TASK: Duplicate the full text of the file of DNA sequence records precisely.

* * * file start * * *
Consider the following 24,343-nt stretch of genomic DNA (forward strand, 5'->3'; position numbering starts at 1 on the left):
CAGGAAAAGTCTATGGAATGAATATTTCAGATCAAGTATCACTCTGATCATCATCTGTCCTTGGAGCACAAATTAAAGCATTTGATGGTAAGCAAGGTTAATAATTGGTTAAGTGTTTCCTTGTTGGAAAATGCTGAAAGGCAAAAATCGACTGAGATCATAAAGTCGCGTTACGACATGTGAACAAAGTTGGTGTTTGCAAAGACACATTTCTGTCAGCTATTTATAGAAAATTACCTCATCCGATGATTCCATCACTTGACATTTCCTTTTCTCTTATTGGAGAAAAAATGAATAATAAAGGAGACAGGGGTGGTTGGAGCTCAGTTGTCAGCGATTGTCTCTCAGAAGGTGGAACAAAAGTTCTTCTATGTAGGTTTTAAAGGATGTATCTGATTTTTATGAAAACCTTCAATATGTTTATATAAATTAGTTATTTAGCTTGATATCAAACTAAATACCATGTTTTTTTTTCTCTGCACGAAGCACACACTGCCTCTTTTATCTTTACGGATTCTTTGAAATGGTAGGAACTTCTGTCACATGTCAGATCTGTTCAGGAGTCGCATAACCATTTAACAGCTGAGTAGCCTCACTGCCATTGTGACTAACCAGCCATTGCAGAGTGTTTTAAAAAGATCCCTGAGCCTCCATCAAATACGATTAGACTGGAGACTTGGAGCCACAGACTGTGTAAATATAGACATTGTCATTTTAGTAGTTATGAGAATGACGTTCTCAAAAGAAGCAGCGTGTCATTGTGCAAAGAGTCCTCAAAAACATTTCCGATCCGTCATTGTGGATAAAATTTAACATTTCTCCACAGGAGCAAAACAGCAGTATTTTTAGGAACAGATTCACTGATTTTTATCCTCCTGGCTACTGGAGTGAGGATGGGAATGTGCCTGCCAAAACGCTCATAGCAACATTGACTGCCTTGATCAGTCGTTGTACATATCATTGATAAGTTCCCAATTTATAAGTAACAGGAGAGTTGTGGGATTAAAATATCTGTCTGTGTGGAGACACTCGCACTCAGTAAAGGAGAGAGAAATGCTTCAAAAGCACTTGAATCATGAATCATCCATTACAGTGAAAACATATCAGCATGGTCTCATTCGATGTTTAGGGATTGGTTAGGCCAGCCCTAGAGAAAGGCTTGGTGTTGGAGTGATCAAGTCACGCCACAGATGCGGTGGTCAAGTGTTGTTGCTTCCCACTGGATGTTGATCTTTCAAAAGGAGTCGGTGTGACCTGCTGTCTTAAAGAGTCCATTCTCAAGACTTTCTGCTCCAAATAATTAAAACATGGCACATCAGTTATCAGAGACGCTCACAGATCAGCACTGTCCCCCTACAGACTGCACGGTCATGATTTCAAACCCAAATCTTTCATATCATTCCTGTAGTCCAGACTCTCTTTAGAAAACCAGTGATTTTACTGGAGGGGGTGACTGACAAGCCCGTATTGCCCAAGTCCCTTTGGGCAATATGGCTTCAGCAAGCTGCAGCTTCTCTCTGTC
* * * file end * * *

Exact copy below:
Consider the following 24,343-nt stretch of genomic DNA (forward strand, 5'->3'; position numbering starts at 1 on the left):
CAGGAAAAGTCTATGGAATGAATATTTCAGATCAAGTATCACTCTGATCATCATCTGTCCTTGGAGCACAAATTAAAGCATTTGATGGTAAGCAAGGTTAATAATTGGTTAAGTGTTTCCTTGTTGGAAAATGCTGAAAGGCAAAAATCGACTGAGATCATAAAGTCGCGTTACGACATGTGAACAAAGTTGGTGTTTGCAAAGACACATTTCTGTCAGCTATTTATAGAAAATTACCTCATCCGATGATTCCATCACTTGACATTTCCTTTTCTCTTATTGGAGAAAAAATGAATAATAAAGGAGACAGGGGTGGTTGGAGCTCAGTTGTCAGCGATTGTCTCTCAGAAGGTGGAACAAAAGTTCTTCTATGTAGGTTTTAAAGGATGTATCTGATTTTTATGAAAACCTTCAATATGTTTATATAAATTAGTTATTTAGCTTGATATCAAACTAAATACCATGTTTTTTTTTCTCTGCACGAAGCACACACTGCCTCTTTTATCTTTACGGATTCTTTGAAATGGTAGGAACTTCTGTCACATGTCAGATCTGTTCAGGAGTCGCATAACCATTTAACAGCTGAGTAGCCTCACTGCCATTGTGACTAACCAGCCATTGCAGAGTGTTTTAAAAAGATCCCTGAGCCTCCATCAAATACGATTAGACTGGAGACTTGGAGCCACAGACTGTGTAAATATAGACATTGTCATTTTAGTAGTTATGAGAATGACGTTCTCAAAAGAAGCAGCGTGTCATTGTGCAAAGAGTCCTCAAAAACATTTCCGATCCGTCATTGTGGATAAAATTTAACATTTCTCCACAGGAGCAAAACAGCAGTATTTTTAGGAACAGATTCACTGATTTTTATCCTCCTGGCTACTGGAGTGAGGATGGGAATGTGCCTGCCAAAACGCTCATAGCAACATTGACTGCCTTGATCAGTCGTTGTACATATCATTGATAAGTTCCCAATTTATAAGTAACAGGAGAGTTGTGGGATTAAAATATCTGTCTGTGTGGAGACACTCGCACTCAGTAAAGGAGAGAGAAATGCTTCAAAAGCACTTGAATCATGAATCATCCATTACAGTGAAAACATATCAGCATGGTCTCATTCGATGTTTAGGGATTGGTTAGGCCAGCCCTAGAGAAAGGCTTGGTGTTGGAGTGATCAAGTCACGCCACAGATGCGGTGGTCAAGTGTTGTTGCTTCCCACTGGATGTTGATCTTTCAAAAGGAGTCGGTGTGACCTGCTGTCTTAAAGAGTCCATTCTCAAGACTTTCTGCTCCAAATAATTAAAACATGGCACATCAGTTATCAGAGACGCTCACAGATCAGCACTGTCCCCCTACAGACTGCACGGTCATGATTTCAAACCCAAATCTTTCATATCATTCCTGTAGTCCAGACTCTCTTTAGAAAACCAGTGATTTTACTGGAGGGGGTGACTGACAAGCCCGTATTGCCCAAGTCCCTTTGGGCAATATGGCTTCAGCAAGCTGCAGCTTCTCTCTGTC